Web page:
During a time when respiratory complications from the coronavirus has caused an increase in ventilator usage, genetic material identified by Ohio State researchers may help reduce inflammation and protect lungs from ventilator-induced injury.
Researchers at Ohio State’s Davis Heart and Lung Research Institute discovered a type of microRNA that can prevent the inflammation that hinders lung healing from damage caused by long-term ventilator reliance. Samir Ghadiali, study co-lead author, professor at the College of Medicine and professor and chair of biomedical engineering, said the researchers used nanotechnology to give the microRNA, which prevents inflammation buildup, enough of a boost to help heal injuries to the lungs.
Ventilators damage lungs by pushing air into them like balloons, rather than how lungs naturally pull in air, Dr. Joshua Englert, co-lead author of the study and assistant professor of pulmonary, critical care and sleep medicine at the Wexner Medical Center at Ohio State, said.
Englert said ventilators damage cells by stretching the lungs, and reopening collapsed lungs with a ventilator can introduce fluid into the lungs and cause inflammation. According to a 2004 study published in the National Library of Medicine, risk factors for ventilator-induced lung injury include requiring large volumes of oxygen and having existing lung issues.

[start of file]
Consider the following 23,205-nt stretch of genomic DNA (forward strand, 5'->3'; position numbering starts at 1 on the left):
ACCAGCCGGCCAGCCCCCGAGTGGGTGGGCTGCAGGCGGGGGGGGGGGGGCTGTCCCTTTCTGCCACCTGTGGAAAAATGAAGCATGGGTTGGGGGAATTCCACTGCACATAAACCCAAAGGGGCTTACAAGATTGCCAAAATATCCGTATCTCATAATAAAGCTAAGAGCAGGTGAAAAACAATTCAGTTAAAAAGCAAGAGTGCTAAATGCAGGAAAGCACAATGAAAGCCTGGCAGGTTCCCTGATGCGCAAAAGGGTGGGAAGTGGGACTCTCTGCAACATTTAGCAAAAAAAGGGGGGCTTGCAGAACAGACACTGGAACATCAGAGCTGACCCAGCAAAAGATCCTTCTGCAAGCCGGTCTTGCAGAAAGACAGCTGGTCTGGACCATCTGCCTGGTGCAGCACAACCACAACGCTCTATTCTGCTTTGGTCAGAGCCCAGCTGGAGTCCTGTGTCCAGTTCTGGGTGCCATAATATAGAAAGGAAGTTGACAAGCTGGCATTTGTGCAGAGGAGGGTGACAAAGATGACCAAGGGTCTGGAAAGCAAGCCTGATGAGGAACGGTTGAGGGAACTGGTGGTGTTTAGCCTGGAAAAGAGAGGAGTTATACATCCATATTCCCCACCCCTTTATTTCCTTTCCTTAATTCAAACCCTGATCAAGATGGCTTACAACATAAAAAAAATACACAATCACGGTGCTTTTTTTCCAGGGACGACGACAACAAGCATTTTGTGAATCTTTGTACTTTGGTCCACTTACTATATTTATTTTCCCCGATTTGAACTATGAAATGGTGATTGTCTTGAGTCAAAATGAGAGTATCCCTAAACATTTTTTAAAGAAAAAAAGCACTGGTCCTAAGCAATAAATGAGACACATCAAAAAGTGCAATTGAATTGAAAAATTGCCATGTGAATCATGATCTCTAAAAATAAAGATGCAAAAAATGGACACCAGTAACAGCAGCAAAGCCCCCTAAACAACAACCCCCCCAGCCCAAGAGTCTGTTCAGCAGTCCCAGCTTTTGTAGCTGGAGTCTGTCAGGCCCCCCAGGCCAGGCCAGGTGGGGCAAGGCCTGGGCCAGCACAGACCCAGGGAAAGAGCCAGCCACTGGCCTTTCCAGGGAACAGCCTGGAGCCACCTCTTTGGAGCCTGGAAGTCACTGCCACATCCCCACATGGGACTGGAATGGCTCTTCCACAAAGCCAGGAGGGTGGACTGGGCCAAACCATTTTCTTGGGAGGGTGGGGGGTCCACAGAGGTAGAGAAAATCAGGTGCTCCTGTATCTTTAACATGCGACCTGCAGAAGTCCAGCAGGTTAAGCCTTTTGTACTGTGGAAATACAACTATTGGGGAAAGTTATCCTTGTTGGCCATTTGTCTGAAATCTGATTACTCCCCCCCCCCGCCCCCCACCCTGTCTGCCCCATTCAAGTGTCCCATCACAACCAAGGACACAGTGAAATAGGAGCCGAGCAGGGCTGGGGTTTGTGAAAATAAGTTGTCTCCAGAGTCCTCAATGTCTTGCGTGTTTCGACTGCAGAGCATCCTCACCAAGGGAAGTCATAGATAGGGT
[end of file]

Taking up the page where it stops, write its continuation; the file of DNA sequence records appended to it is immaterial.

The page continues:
“There are no drugs that really help the lungs heal. What we do for patients currently is we try and stop the thing that’s injuring the lungs,” Englert said.
The issue of ventilator-induced lung injuries has taken on a new prevalence during the COVID-19 pandemic as patients with severe symptoms develop acute respiratory distress syndrome — during which fluid enters the lungs’ air sacs and blocks the flow of oxygen to organs, according to the Mayo Clinic. Acute respiratory distress syndrome is one of the leading causes of respiratory failure, according to a Wexner Medical Center press release.
“Before COVID, there were several hundred thousand cases of [acute respiratory distress syndrome] in the United States each year, most of which required mechanical ventilation. But in the past year there have been 21 million COVID-19 patients at risk,” Englert said in the release.
When a person is put on a ventilator, immune cells in the lung perceive mechanical ventilation similar to an infection, according to the release. The cells then activate microRNA in order to slow the production of proteins that cause inflammation.
The researchers found that introducing more microRNA than what the cells naturally produce served as protection against ventilator-induced lung damage in mice.
So far, the research has only been performed on mice, and the researchers leading the study are collaborating with pulmonary and biomedical engineering labs to adapt the processes to humans. Ghadiali said the team is also researching how microRNA reacts with other cells.
“In my mind, the next step is demonstrating how to use this technology as a precision tool to target the cells that need it the most,” Ghadiali said.